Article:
Tuesday

22nd Aug 2017

EU farming crisis to stay 'for some time'

  • Hogan (r): "I am constrained within the limit of my resources" (Photo: European Commission)

EU states have proposed over 100 initiatives to help the European farm sector recover from the “long-lasting, profound crisis”, EU agriculture commissioner Phil Hogan said Monday (7 March).

But he warned members of the European Parliament's agriculture committee in Strasbourg that the crisis is “still likely to be with us for some time to come”.

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“The market is still in a very difficult situation,” he said, adding that recovery has been slower than previously thought.

Hogan asked MEPs for input a week ahead of a ministerial meeting aimed at deciding EU-wide measures. He said the EU actions need to be within the legal framework of the EU's agriculture policy, must recognise the constraints of the budget, and command a “broad support” among member states.

“I am constrained within the limit of my resources. You and I have to agree that every year,” he told MEPs. “I'm also limited by the legislation. I try to work within the tools I've been given.”

The Irish politician reminded MEPs of the €420 million of direct aid the EU made available to farmers last year.

“Some of these amounts have not yet been given out. So there are resources out there,” he said, adding that only 10 of 28 member states have implemented last year's measures.

Next Monday, farm ministers will gather in Brussels to discuss the situation in agricultural markets and to decide on European steps.

MEPs in the agriculture committee said many European farmers are struggling.

“This is not people crying wolf, this is now families in serious danger of losing everything they have,” said British Conservative MEP James Nicholson.

A prominent Green MEP from France, Jose Bove, said that 600 French farmers had committed suicide out of despair. He persuaded his fellow MEPs and the commissioner to commemorate them in a moment of silence.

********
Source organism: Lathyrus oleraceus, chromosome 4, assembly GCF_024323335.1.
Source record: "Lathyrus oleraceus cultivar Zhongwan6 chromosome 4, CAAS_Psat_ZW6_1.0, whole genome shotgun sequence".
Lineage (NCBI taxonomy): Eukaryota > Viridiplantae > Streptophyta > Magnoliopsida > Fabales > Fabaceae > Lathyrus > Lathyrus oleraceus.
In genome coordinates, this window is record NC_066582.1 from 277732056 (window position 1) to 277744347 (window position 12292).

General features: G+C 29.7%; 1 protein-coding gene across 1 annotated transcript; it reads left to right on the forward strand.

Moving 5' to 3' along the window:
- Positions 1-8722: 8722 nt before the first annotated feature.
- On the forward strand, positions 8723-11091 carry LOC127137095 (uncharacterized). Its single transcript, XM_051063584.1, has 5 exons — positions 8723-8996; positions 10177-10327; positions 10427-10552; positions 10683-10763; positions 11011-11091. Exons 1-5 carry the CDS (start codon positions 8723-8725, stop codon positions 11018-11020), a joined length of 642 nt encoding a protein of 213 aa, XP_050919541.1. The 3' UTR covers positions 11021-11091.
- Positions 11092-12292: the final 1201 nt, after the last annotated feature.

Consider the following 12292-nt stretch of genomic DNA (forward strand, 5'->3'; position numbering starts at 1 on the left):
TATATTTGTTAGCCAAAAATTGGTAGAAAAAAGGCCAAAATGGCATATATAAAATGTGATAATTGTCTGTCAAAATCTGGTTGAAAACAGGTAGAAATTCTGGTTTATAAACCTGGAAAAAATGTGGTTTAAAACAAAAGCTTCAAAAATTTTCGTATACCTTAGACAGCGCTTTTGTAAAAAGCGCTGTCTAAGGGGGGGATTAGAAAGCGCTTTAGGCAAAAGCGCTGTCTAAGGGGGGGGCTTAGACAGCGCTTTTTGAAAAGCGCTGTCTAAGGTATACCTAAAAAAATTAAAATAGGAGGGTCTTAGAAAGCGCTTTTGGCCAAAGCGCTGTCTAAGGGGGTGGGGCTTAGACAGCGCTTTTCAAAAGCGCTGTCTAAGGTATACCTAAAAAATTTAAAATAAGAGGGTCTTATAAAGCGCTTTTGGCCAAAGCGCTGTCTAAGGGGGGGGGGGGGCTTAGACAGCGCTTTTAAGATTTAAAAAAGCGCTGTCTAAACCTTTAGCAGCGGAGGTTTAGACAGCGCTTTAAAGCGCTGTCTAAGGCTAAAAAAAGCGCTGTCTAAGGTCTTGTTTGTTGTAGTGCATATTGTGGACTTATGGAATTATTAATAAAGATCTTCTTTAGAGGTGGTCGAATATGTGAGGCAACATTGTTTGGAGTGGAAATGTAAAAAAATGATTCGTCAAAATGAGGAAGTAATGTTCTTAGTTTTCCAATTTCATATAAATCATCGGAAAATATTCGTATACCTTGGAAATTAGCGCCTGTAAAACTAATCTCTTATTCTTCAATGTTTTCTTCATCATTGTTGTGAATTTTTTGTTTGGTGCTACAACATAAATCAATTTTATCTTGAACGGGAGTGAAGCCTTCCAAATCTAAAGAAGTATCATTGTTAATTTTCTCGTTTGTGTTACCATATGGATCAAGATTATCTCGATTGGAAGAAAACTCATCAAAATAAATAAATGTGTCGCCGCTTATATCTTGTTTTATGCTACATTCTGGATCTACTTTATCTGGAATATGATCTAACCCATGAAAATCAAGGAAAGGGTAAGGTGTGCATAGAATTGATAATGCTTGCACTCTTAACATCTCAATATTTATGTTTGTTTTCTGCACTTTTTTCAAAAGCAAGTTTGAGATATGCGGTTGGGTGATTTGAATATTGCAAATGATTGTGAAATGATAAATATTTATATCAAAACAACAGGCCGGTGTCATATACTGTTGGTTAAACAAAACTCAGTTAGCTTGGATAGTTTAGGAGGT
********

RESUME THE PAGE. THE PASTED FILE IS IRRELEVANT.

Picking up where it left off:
While some MEPs said they had hoped Hogan would have been more concrete, the commissioner noted that he did not want to present any package before having spoken to the parliament.

He will now use the coming week to come up with proposals and present them at next week's ministerial, he said.

The Dutch EU presidency is also assessing the various proposals that have come in.

Falling prices, especially in the dairy and meat sector, prompted protests by farmers in February in France, the EU's largest agricultural producer.

Farmers last September also clashed with police during protests in the EU capital, Brussels.

EU deregulation of the milk industry, which came into effect in March last year, is part of the reason for the trend. Russia bans on EU exports of dairy products, pork, and sea food, also prompted lost income.

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Most of the EU's agriculture ministers were cautiously optimistic about the EU Commission's €500 million aid package for Europe's struggling farmers, after receiving additional details.

Visual Data

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The EU Commission will ask the public later this week how the common agricultural policy should be overhauled. Data from the past two decades reveals a catalogue of missed chances and failed reforms.

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The EU just ended milk quotas. On Monday it reinstated them on a voluntary basis after prices crashed. But the EU commission itself doubts the new scheme will work.

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